7> In ‘Eve, Paradise Lost, and Female Interpretation’, Susan Wiseman relates Milton’s Eve to the conceptions of obedience as understood by a variety of seventeenth-century female writers. While the essay notes that Aemillia Lanyer, Rachel Speght, Anna Trapnel, and Margaret Fell all place more emphasis on Eve’s redemptive potential than her act of transgression, the connection to the similarly teleological understanding of redemption in Paradise Lost is underdeveloped. This is exacerbated by Wiseman’s suggestion that ‘whether Milton read these vernacular materials or not is not the point’ (540), which merely widens the gap between Milton and his female contemporaries. This leaves Wiseman’s argument on rather uncertain ground, and the thesis could perhaps have been more convincing if she had also considered some women writing after Paradise Lost.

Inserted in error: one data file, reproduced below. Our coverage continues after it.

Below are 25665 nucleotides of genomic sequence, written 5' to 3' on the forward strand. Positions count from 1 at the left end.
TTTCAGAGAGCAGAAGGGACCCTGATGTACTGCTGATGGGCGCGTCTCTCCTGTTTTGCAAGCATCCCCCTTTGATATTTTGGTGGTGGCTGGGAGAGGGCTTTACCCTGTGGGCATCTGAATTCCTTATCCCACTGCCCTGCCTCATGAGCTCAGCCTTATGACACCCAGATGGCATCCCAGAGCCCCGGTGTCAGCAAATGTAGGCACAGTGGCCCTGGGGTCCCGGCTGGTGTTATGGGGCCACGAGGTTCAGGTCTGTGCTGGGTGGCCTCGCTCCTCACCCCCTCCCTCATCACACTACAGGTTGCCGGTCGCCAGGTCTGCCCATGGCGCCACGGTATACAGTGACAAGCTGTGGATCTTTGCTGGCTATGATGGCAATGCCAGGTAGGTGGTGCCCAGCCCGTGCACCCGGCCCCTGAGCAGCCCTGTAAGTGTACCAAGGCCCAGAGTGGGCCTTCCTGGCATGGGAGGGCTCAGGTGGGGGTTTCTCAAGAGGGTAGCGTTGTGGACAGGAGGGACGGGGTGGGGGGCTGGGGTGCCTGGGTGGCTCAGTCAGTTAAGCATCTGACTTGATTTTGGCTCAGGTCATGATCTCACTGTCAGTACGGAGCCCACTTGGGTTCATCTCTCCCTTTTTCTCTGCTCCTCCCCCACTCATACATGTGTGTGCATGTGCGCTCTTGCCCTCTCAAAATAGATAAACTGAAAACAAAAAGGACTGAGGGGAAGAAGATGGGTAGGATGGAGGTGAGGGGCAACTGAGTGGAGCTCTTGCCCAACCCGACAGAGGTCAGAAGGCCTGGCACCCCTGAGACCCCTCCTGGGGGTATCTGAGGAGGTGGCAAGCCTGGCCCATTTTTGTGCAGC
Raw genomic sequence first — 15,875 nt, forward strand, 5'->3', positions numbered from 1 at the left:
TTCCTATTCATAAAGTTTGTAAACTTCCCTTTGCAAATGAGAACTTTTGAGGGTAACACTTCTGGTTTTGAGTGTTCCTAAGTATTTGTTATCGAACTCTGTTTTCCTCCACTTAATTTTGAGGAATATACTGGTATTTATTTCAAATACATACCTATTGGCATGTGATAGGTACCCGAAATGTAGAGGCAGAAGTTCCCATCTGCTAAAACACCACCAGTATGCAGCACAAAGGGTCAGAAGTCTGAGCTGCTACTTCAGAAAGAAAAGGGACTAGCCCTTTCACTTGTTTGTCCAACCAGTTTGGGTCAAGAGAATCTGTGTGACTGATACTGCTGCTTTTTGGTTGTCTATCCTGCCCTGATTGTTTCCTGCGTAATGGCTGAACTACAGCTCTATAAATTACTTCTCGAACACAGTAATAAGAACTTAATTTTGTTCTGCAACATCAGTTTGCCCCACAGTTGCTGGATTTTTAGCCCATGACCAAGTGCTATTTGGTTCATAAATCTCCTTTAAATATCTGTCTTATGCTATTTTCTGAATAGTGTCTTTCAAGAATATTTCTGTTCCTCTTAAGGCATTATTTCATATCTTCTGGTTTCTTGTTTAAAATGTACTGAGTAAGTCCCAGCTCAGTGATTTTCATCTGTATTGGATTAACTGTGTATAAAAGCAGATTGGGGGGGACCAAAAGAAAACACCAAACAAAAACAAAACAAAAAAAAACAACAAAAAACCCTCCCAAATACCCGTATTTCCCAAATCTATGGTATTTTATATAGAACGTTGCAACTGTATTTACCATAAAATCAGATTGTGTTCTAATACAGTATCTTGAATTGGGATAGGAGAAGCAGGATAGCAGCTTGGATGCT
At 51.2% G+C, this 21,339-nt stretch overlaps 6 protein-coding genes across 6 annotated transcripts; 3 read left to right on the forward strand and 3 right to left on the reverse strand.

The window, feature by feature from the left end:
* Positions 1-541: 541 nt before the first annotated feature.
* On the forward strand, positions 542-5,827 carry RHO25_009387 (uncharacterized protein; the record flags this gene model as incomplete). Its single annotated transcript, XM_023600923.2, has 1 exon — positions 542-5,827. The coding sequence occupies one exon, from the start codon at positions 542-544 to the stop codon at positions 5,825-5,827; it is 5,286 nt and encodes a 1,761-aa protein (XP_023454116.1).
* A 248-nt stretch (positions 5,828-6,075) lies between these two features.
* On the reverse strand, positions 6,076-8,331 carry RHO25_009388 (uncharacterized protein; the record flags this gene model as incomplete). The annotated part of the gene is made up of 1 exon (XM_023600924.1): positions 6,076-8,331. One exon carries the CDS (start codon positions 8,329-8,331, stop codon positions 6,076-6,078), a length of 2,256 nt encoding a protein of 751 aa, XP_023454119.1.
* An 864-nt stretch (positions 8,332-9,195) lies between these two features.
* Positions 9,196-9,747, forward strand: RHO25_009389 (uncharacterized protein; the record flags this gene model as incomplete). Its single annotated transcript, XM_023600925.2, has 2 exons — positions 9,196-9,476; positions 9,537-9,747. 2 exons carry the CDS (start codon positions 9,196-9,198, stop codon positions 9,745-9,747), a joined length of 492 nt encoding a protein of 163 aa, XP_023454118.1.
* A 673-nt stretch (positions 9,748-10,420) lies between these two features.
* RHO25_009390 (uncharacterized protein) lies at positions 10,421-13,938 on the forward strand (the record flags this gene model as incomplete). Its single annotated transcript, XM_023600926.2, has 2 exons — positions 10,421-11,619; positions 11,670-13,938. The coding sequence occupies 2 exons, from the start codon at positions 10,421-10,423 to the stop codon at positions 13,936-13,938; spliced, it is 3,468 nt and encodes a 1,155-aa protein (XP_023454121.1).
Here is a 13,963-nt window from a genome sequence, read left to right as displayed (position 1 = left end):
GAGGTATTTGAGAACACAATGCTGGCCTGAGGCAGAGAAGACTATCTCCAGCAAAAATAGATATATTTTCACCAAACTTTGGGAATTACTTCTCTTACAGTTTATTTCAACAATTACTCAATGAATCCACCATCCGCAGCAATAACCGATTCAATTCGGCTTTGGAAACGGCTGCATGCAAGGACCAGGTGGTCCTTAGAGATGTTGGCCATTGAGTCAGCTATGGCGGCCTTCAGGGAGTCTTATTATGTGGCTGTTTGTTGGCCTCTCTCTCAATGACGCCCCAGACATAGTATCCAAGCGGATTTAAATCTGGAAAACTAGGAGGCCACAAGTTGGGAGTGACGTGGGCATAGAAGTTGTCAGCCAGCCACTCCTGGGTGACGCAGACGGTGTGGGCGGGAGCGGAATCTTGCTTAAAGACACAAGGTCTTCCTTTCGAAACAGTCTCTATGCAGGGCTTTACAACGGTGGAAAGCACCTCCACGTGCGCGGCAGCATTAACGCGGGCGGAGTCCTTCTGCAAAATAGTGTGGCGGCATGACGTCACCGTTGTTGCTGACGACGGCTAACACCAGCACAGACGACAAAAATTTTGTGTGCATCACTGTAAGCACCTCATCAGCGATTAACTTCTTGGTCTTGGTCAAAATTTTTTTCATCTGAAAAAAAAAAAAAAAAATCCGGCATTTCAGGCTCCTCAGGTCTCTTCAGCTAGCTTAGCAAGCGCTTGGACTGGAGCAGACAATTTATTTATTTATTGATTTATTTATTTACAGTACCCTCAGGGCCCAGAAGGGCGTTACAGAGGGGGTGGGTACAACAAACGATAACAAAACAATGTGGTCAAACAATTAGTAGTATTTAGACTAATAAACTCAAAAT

8> ‘The Politics of Paradise Lost’ by Martin Dzelzainis offers an interesting approach to this familiar topic by focusing on the ‘executive political culture to which Milton belonged’ (549), and the influence this milieu exerted on the poem. Dzelzainis uncovers some fascinating aspects of Milton’s attitude to statecraft, including his apparent prioritisation of a war being waged correctly than for just reasons. The essay also intriguingly demonstrates Milton’s startling endorsement of slavery and deceit. These concepts are adeptly related to their contemporary manifestation in the debates surrounding the Anglo-Dutch wars, before Dzelzainis demonstrates their correlation to the internalised postlapsarian human condition. This essay skilfully reminds us that, however independent his thought may have been throughout his career, the legacy of Milton’s time as ‘a willing servant of the fiscal military state’ (559) remains clear in Paradise Lost.